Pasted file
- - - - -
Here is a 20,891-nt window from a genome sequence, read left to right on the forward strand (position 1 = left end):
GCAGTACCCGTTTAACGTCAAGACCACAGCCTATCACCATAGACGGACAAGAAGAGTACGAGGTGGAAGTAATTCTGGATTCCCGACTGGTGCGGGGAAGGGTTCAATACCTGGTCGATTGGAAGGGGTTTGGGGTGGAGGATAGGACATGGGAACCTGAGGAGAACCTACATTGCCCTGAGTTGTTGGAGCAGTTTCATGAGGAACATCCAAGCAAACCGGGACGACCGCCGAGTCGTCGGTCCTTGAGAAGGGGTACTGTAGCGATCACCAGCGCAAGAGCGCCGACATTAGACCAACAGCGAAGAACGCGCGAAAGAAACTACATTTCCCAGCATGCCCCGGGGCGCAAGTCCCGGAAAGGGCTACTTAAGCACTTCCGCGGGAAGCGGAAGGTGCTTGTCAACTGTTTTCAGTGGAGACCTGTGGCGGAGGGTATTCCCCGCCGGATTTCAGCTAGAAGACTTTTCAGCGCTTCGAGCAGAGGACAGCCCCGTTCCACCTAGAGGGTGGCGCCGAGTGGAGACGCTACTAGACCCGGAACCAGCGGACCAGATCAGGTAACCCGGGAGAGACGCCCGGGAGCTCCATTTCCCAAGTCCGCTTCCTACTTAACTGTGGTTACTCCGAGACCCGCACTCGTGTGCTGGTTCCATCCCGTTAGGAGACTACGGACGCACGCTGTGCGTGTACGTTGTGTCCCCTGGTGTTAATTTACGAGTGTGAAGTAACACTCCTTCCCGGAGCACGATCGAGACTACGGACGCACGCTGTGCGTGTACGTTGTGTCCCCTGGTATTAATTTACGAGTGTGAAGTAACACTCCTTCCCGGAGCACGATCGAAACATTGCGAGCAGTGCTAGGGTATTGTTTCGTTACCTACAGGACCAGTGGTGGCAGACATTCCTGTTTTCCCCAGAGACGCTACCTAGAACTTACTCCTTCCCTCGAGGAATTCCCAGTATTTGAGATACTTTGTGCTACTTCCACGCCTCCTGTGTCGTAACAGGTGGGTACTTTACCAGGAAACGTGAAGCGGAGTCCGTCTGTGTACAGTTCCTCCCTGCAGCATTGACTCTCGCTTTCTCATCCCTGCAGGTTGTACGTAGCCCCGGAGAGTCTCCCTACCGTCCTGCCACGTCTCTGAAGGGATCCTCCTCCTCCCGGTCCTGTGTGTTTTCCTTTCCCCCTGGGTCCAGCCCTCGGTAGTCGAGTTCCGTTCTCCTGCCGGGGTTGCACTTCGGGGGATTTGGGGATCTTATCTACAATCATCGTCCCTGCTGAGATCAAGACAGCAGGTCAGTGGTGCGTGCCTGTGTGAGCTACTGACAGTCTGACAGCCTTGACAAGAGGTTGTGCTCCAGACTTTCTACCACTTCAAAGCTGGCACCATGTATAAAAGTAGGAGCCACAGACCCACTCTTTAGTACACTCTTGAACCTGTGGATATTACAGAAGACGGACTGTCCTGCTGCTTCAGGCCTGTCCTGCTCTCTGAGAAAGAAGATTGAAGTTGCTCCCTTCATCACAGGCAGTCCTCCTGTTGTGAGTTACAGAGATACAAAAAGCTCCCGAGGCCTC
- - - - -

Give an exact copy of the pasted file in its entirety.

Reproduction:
Here is a 20,891-nt window from a genome sequence, read left to right on the forward strand (position 1 = left end):
GCAGTACCCGTTTAACGTCAAGACCACAGCCTATCACCATAGACGGACAAGAAGAGTACGAGGTGGAAGTAATTCTGGATTCCCGACTGGTGCGGGGAAGGGTTCAATACCTGGTCGATTGGAAGGGGTTTGGGGTGGAGGATAGGACATGGGAACCTGAGGAGAACCTACATTGCCCTGAGTTGTTGGAGCAGTTTCATGAGGAACATCCAAGCAAACCGGGACGACCGCCGAGTCGTCGGTCCTTGAGAAGGGGTACTGTAGCGATCACCAGCGCAAGAGCGCCGACATTAGACCAACAGCGAAGAACGCGCGAAAGAAACTACATTTCCCAGCATGCCCCGGGGCGCAAGTCCCGGAAAGGGCTACTTAAGCACTTCCGCGGGAAGCGGAAGGTGCTTGTCAACTGTTTTCAGTGGAGACCTGTGGCGGAGGGTATTCCCCGCCGGATTTCAGCTAGAAGACTTTTCAGCGCTTCGAGCAGAGGACAGCCCCGTTCCACCTAGAGGGTGGCGCCGAGTGGAGACGCTACTAGACCCGGAACCAGCGGACCAGATCAGGTAACCCGGGAGAGACGCCCGGGAGCTCCATTTCCCAAGTCCGCTTCCTACTTAACTGTGGTTACTCCGAGACCCGCACTCGTGTGCTGGTTCCATCCCGTTAGGAGACTACGGACGCACGCTGTGCGTGTACGTTGTGTCCCCTGGTGTTAATTTACGAGTGTGAAGTAACACTCCTTCCCGGAGCACGATCGAGACTACGGACGCACGCTGTGCGTGTACGTTGTGTCCCCTGGTATTAATTTACGAGTGTGAAGTAACACTCCTTCCCGGAGCACGATCGAAACATTGCGAGCAGTGCTAGGGTATTGTTTCGTTACCTACAGGACCAGTGGTGGCAGACATTCCTGTTTTCCCCAGAGACGCTACCTAGAACTTACTCCTTCCCTCGAGGAATTCCCAGTATTTGAGATACTTTGTGCTACTTCCACGCCTCCTGTGTCGTAACAGGTGGGTACTTTACCAGGAAACGTGAAGCGGAGTCCGTCTGTGTACAGTTCCTCCCTGCAGCATTGACTCTCGCTTTCTCATCCCTGCAGGTTGTACGTAGCCCCGGAGAGTCTCCCTACCGTCCTGCCACGTCTCTGAAGGGATCCTCCTCCTCCCGGTCCTGTGTGTTTTCCTTTCCCCCTGGGTCCAGCCCTCGGTAGTCGAGTTCCGTTCTCCTGCCGGGGTTGCACTTCGGGGGATTTGGGGATCTTATCTACAATCATCGTCCCTGCTGAGATCAAGACAGCAGGTCAGTGGTGCGTGCCTGTGTGAGCTACTGACAGTCTGACAGCCTTGACAAGAGGTTGTGCTCCAGACTTTCTACCACTTCAAAGCTGGCACCATGTATAAAAGTAGGAGCCACAGACCCACTCTTTAGTACACTCTTGAACCTGTGGATATTACAGAAGACGGACTGTCCTGCTGCTTCAGGCCTGTCCTGCTCTCTGAGAAAGAAGATTGAAGTTGCTCCCTTCATCACAGGCAGTCCTCCTGTTGTGAGTTACAGAGATACAAAAAGCTCCCGAGGCCTC